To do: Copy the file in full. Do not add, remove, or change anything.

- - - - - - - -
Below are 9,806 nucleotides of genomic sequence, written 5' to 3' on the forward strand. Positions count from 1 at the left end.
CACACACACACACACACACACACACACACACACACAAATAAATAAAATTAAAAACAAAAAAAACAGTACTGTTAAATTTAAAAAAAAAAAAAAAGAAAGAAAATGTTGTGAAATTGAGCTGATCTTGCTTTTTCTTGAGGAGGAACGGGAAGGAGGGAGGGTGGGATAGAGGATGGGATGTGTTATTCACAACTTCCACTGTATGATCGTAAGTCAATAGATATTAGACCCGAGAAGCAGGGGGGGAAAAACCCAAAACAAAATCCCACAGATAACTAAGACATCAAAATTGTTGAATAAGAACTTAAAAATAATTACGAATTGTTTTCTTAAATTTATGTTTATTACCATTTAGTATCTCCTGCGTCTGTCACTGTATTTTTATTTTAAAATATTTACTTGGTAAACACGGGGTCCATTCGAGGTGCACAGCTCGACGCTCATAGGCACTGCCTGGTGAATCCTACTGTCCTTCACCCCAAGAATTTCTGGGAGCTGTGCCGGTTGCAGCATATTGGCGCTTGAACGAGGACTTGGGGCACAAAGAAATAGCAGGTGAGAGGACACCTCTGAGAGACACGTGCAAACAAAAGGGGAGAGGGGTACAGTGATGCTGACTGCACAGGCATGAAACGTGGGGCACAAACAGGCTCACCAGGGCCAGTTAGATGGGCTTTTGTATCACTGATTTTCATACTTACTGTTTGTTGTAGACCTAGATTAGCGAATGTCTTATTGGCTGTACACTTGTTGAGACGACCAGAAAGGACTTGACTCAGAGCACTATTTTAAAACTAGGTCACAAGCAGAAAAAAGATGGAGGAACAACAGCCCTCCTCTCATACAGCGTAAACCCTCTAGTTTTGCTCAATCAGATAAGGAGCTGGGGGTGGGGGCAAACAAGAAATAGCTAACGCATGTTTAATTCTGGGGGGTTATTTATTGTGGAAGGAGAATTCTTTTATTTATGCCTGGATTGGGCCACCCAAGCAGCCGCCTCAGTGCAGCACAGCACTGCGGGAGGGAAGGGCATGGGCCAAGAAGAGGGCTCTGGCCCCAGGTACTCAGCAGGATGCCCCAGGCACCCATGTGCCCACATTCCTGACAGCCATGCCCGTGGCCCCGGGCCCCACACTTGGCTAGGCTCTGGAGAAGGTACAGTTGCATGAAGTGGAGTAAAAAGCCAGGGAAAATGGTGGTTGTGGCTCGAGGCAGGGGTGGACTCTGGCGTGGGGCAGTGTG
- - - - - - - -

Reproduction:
Below are 9,806 nucleotides of genomic sequence, written 5' to 3' on the forward strand. Positions count from 1 at the left end.
CACACACACACACACACACACACACACACACACACAAATAAATAAAATTAAAAACAAAAAAAACAGTACTGTTAAATTTAAAAAAAAAAAAAAAGAAAGAAAATGTTGTGAAATTGAGCTGATCTTGCTTTTTCTTGAGGAGGAACGGGAAGGAGGGAGGGTGGGATAGAGGATGGGATGTGTTATTCACAACTTCCACTGTATGATCGTAAGTCAATAGATATTAGACCCGAGAAGCAGGGGGGGAAAAACCCAAAACAAAATCCCACAGATAACTAAGACATCAAAATTGTTGAATAAGAACTTAAAAATAATTACGAATTGTTTTCTTAAATTTATGTTTATTACCATTTAGTATCTCCTGCGTCTGTCACTGTATTTTTATTTTAAAATATTTACTTGGTAAACACGGGGTCCATTCGAGGTGCACAGCTCGACGCTCATAGGCACTGCCTGGTGAATCCTACTGTCCTTCACCCCAAGAATTTCTGGGAGCTGTGCCGGTTGCAGCATATTGGCGCTTGAACGAGGACTTGGGGCACAAAGAAATAGCAGGTGAGAGGACACCTCTGAGAGACACGTGCAAACAAAAGGGGAGAGGGGTACAGTGATGCTGACTGCACAGGCATGAAACGTGGGGCACAAACAGGCTCACCAGGGCCAGTTAGATGGGCTTTTGTATCACTGATTTTCATACTTACTGTTTGTTGTAGACCTAGATTAGCGAATGTCTTATTGGCTGTACACTTGTTGAGACGACCAGAAAGGACTTGACTCAGAGCACTATTTTAAAACTAGGTCACAAGCAGAAAAAAGATGGAGGAACAACAGCCCTCCTCTCATACAGCGTAAACCCTCTAGTTTTGCTCAATCAGATAAGGAGCTGGGGGTGGGGGCAAACAAGAAATAGCTAACGCATGTTTAATTCTGGGGGGTTATTTATTGTGGAAGGAGAATTCTTTTATTTATGCCTGGATTGGGCCACCCAAGCAGCCGCCTCAGTGCAGCACAGCACTGCGGGAGGGAAGGGCATGGGCCAAGAAGAGGGCTCTGGCCCCAGGTACTCAGCAGGATGCCCCAGGCACCCATGTGCCCACATTCCTGACAGCCATGCCCGTGGCCCCGGGCCCCACACTTGGCTAGGCTCTGGAGAAGGTACAGTTGCATGAAGTGGAGTAAAAAGCCAGGGAAAATGGTGGTTGTGGCTCGAGGCAGGGGTGGACTCTGGCGTGGGGCAGTGTG